Users should bear in mind that not all additional or prior studies available for a patient may necessarily have been loaded into the OnePacs system, and if such studies have been entered into OnePacs, operator error such as mistakes in medical record number entry at the modality could result in the studies not being recognized as alternative/prior studies within OnePacs. Users should be aware of the history of any patient being treated and should use all available resources to ensure that all required studies or other information are available and complete.
Advanced Viewer Functions
Advanced visualizations funtions such as Multi-planar Reconstructions (MPR), Volume Rendering, and other derived images are available in certain approved regions such as Brazil and India.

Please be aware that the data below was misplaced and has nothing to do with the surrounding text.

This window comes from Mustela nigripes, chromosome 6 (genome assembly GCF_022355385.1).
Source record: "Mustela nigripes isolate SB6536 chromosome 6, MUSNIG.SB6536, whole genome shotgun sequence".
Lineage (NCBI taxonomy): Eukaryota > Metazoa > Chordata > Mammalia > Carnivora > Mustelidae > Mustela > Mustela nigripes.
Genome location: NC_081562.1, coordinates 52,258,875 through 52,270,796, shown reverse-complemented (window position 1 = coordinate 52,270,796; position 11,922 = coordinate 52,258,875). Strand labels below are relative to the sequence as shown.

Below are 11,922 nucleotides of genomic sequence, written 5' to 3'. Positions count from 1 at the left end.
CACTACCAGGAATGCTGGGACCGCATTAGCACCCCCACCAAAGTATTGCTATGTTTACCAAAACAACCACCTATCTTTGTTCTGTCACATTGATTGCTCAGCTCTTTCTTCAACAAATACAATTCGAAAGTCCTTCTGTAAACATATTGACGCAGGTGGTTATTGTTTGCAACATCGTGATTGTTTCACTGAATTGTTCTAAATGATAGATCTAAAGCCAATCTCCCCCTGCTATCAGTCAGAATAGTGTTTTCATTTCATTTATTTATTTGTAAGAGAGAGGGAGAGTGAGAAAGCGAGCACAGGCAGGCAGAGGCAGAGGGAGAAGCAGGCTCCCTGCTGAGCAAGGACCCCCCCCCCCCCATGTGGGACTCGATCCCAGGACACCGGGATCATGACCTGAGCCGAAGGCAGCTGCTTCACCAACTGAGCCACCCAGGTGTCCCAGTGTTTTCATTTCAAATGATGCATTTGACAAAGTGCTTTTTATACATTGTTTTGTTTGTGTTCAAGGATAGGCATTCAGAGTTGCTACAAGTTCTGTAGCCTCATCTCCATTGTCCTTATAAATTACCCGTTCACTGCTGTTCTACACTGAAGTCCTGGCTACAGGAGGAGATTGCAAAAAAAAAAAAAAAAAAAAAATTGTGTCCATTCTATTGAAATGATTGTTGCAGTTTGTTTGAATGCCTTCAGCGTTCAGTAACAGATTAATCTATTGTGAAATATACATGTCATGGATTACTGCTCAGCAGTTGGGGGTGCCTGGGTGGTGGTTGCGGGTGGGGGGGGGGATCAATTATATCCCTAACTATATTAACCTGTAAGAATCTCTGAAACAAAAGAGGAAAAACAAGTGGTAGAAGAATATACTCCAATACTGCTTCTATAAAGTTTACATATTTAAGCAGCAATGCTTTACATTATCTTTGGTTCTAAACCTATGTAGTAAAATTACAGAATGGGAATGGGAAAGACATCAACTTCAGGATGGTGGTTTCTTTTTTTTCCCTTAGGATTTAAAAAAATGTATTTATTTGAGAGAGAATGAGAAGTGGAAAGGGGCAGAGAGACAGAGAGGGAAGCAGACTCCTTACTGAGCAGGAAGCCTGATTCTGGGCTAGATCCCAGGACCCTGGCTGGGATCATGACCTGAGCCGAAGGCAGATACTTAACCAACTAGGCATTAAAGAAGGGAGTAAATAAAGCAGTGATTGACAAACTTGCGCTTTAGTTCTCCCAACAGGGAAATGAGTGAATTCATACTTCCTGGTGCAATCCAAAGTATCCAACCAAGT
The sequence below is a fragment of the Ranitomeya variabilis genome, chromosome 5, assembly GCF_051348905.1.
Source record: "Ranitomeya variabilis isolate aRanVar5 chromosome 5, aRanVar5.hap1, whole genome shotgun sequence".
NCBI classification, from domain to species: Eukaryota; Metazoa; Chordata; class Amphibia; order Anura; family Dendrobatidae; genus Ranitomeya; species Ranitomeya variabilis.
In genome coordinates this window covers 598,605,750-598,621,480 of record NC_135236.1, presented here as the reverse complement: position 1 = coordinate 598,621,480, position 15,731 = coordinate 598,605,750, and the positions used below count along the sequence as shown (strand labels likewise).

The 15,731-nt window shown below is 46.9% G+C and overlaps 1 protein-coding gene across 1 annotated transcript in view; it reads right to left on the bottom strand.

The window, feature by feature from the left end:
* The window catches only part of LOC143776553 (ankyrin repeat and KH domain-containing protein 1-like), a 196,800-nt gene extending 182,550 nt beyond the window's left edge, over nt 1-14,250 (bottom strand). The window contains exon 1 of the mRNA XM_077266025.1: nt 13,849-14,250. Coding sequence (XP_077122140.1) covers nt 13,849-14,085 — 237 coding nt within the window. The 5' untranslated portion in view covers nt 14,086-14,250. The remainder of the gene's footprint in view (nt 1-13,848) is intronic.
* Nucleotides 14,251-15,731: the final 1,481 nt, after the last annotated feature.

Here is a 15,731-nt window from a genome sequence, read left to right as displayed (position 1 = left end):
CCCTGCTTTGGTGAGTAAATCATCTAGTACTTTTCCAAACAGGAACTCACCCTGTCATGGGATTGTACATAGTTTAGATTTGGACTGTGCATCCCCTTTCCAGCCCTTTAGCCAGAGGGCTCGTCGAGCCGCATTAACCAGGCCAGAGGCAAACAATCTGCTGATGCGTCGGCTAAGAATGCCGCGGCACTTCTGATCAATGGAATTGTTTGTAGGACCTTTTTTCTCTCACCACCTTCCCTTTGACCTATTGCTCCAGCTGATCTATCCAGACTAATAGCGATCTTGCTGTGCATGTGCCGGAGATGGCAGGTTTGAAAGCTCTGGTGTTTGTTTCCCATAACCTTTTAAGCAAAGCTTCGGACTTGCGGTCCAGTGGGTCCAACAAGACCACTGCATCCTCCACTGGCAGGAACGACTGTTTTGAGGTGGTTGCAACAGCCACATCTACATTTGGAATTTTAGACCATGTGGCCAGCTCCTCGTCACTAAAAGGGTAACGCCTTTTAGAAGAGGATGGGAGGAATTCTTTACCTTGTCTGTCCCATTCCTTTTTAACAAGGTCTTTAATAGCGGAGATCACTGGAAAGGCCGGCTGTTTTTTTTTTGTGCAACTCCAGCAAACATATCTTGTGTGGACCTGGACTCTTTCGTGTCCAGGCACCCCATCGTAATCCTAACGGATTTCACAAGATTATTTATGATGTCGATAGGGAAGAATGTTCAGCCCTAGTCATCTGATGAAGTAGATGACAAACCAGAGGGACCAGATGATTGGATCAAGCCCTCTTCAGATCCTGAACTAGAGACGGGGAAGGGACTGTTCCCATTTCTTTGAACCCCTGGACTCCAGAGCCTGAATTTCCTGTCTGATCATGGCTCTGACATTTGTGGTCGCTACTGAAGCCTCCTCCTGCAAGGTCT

In approved regions, derived images may be created and reviewed within the OnePacs system, such as Multiplanar Reconstructed images (MPR), Volume Rendered images (VR), and other image types. These derived image types involve displaying the source data not in the originally acquired form, but in ways more accessible to human visual interpretation, and may involve rounding errors, volume averaging artifacts, and other sources of error. Such images should be used only as tools accompanying the original source data for interpretation.